- Voting seen as risk for Spanish, Italian government bonds
- Money manager reduced holdings of peripheral debt since 2013
It’s domestic politics, not concern that the U.K. will vote to leave the European Union, that’s making Spanish and Italian government bonds less attractive, according to Carmignac.
The Paris-based money manager, which oversees about 51 billion euros ($58 billion) in assets, has reduced its holdings of peripheral euro-area government securities to a third of that it owned three years ago. Votes in Spain this month and Italy in October, along with the European Central Bank’s bond-buying program approaching its planned end-date, are major risks to sovereign securities, according to Sandra Crowl, a member of Carmignac’s investment committee.
Spanish 10-year government bonds rose earlier Thursday, pushing the yield to the lowest level in three months. The yield on benchmark German 10-year bunds fell to a record.
“What is really the medium-term influence on peripheral bonds is the asset-purchasing program of the ECB and the potential political risk that we’ll be running into late June in Spain and the referendum in Italy,” Crowl said in an interview in London Wednesday.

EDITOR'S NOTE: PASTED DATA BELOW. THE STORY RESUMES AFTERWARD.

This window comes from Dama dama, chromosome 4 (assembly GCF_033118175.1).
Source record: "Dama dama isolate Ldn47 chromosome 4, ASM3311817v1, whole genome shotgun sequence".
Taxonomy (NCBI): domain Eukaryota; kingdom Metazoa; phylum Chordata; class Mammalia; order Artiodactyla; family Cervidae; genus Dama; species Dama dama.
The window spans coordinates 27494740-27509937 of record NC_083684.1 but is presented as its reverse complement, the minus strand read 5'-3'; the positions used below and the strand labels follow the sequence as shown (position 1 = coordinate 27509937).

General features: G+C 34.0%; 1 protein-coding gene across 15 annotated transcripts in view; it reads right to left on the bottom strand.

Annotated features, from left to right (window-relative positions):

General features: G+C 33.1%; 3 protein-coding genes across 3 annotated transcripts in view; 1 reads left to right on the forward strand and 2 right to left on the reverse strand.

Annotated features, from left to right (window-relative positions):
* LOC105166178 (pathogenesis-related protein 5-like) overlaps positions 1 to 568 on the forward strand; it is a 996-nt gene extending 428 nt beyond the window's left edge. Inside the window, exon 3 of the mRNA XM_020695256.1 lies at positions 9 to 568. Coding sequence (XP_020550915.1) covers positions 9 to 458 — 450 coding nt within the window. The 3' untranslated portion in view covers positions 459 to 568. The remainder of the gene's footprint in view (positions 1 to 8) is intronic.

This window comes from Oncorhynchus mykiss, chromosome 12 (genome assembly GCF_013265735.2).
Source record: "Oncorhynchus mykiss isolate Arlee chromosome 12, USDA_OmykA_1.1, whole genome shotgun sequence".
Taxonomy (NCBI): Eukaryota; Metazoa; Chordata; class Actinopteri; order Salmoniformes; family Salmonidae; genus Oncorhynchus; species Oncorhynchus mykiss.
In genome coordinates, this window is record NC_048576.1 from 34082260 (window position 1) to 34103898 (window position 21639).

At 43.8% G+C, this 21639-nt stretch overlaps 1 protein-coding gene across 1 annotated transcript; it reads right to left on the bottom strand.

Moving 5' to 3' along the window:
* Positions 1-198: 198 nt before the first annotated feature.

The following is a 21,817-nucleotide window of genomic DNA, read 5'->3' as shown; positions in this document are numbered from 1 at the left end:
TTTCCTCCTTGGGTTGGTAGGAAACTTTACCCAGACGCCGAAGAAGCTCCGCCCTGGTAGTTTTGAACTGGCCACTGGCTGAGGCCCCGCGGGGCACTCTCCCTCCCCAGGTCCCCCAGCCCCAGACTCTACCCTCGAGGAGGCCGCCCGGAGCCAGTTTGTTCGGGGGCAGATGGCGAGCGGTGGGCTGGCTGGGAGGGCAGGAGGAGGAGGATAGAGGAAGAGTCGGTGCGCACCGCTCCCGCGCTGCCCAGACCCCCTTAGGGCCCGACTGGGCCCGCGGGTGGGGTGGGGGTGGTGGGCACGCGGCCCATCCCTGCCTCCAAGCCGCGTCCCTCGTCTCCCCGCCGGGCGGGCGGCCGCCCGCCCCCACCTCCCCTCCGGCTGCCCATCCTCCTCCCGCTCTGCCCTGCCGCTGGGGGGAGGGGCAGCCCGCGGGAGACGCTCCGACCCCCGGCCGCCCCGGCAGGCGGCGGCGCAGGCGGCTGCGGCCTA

“We have reached a decent value” in peripheral positions, Crowl said. “We feel that the asset-purchasing program is reaching an end stage whereby the ECB is buying as much as they possibly can,” she said.
The ECB in March expanded its monthly bond-buying program to 80 billion euros and extended its planned end-date by six months to March 2017.
Spain’s 10-year bond yield was little changed at 1.43 percent as of 4:19 p.m. London time, after falling to 1.39 percent, the lowest level since March 10. The price of the 1.95 percent bond due in April 2026 was 104.75 percent of face value. The yield fell nine basis points, or 0.09 percentage point, in the previous two days.
The yield on similar-maturity Italian debt was little changed at 1.39 percent. The extra yield, or spread, investors demand to hold Spanish 10-year bonds instead of Italian securities shrank to 3.6 basis points Wednesday, the lowest since July based on closing prices.
Analysts have said that should the U.K. vote to leave the 28-nation bloc, that may hurt lower-rated European nations as the perceived risk that the euro breaks up increases. With those countries already facing political challenges, that’s helped boost demand for the region’s benchmark sovereign securities.
German 10-year bund yields fell one basis point to 0.04 percent after sliding to 0.023 percent, the lowest since Bloomberg began tracking the data in 1989.
Spain’s general election on June 26, its second in less than six months, threatens to be inconclusive again, according to polls. A referendum in Italy in October may test Prime Minister Matteo Renzi’s so-far solid backing.
Carmignac expects that the next governments in the region will be “weak compositions” given the rise of anti-establishment parties, adding to the risk to these nations’ sovereign debt. “These are the more important medium-term risks that we look at as investors,” with Brexit being “a short-term” vulnerability, Crowl said.